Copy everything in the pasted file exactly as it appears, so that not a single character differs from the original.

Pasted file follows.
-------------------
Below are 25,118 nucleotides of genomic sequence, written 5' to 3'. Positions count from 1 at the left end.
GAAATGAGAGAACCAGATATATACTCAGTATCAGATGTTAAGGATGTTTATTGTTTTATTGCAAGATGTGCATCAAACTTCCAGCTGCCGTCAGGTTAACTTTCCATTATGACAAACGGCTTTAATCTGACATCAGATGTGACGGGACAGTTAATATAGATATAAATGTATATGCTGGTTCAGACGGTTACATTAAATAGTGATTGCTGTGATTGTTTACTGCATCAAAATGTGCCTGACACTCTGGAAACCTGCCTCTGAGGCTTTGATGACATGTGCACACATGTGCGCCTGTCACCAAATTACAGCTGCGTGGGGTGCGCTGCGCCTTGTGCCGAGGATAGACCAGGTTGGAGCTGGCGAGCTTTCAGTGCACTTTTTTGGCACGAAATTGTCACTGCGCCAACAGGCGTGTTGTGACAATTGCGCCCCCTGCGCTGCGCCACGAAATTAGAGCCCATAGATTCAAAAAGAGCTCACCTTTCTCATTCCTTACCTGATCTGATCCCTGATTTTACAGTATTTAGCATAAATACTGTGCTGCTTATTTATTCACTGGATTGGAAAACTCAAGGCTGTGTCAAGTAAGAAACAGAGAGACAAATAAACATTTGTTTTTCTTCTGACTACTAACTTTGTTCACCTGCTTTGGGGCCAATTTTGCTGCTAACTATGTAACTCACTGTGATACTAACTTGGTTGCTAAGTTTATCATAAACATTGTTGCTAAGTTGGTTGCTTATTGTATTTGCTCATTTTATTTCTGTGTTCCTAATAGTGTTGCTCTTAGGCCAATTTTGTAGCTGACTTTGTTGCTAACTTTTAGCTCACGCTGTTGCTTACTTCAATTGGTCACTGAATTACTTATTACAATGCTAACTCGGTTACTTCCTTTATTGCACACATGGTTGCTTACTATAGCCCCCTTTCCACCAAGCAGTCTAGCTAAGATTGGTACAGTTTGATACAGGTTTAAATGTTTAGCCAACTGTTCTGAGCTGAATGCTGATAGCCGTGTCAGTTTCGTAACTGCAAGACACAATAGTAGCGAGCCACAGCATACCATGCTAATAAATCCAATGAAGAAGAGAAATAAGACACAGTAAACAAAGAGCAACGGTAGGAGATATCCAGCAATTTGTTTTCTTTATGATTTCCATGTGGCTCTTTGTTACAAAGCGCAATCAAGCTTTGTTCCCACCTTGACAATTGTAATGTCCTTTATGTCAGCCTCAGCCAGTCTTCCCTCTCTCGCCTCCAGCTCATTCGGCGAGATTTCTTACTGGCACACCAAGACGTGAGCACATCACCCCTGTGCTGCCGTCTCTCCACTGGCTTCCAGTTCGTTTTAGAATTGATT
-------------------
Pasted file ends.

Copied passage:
Below are 25,118 nucleotides of genomic sequence, written 5' to 3'. Positions count from 1 at the left end.
GAAATGAGAGAACCAGATATATACTCAGTATCAGATGTTAAGGATGTTTATTGTTTTATTGCAAGATGTGCATCAAACTTCCAGCTGCCGTCAGGTTAACTTTCCATTATGACAAACGGCTTTAATCTGACATCAGATGTGACGGGACAGTTAATATAGATATAAATGTATATGCTGGTTCAGACGGTTACATTAAATAGTGATTGCTGTGATTGTTTACTGCATCAAAATGTGCCTGACACTCTGGAAACCTGCCTCTGAGGCTTTGATGACATGTGCACACATGTGCGCCTGTCACCAAATTACAGCTGCGTGGGGTGCGCTGCGCCTTGTGCCGAGGATAGACCAGGTTGGAGCTGGCGAGCTTTCAGTGCACTTTTTTGGCACGAAATTGTCACTGCGCCAACAGGCGTGTTGTGACAATTGCGCCCCCTGCGCTGCGCCACGAAATTAGAGCCCATAGATTCAAAAAGAGCTCACCTTTCTCATTCCTTACCTGATCTGATCCCTGATTTTACAGTATTTAGCATAAATACTGTGCTGCTTATTTATTCACTGGATTGGAAAACTCAAGGCTGTGTCAAGTAAGAAACAGAGAGACAAATAAACATTTGTTTTTCTTCTGACTACTAACTTTGTTCACCTGCTTTGGGGCCAATTTTGCTGCTAACTATGTAACTCACTGTGATACTAACTTGGTTGCTAAGTTTATCATAAACATTGTTGCTAAGTTGGTTGCTTATTGTATTTGCTCATTTTATTTCTGTGTTCCTAATAGTGTTGCTCTTAGGCCAATTTTGTAGCTGACTTTGTTGCTAACTTTTAGCTCACGCTGTTGCTTACTTCAATTGGTCACTGAATTACTTATTACAATGCTAACTCGGTTACTTCCTTTATTGCACACATGGTTGCTTACTATAGCCCCCTTTCCACCAAGCAGTCTAGCTAAGATTGGTACAGTTTGATACAGGTTTAAATGTTTAGCCAACTGTTCTGAGCTGAATGCTGATAGCCGTGTCAGTTTCGTAACTGCAAGACACAATAGTAGCGAGCCACAGCATACCATGCTAATAAATCCAATGAAGAAGAGAAATAAGACACAGTAAACAAAGAGCAACGGTAGGAGATATCCAGCAATTTGTTTTCTTTATGATTTCCATGTGGCTCTTTGTTACAAAGCGCAATCAAGCTTTGTTCCCACCTTGACAATTGTAATGTCCTTTATGTCAGCCTCAGCCAGTCTTCCCTCTCTCGCCTCCAGCTCATTCGGCGAGATTTCTTACTGGCACACCAAGACGTGAGCACATCACCCCTGTGCTGCCGTCTCTCCACTGGCTTCCAGTTCGTTTTAGAATTGATT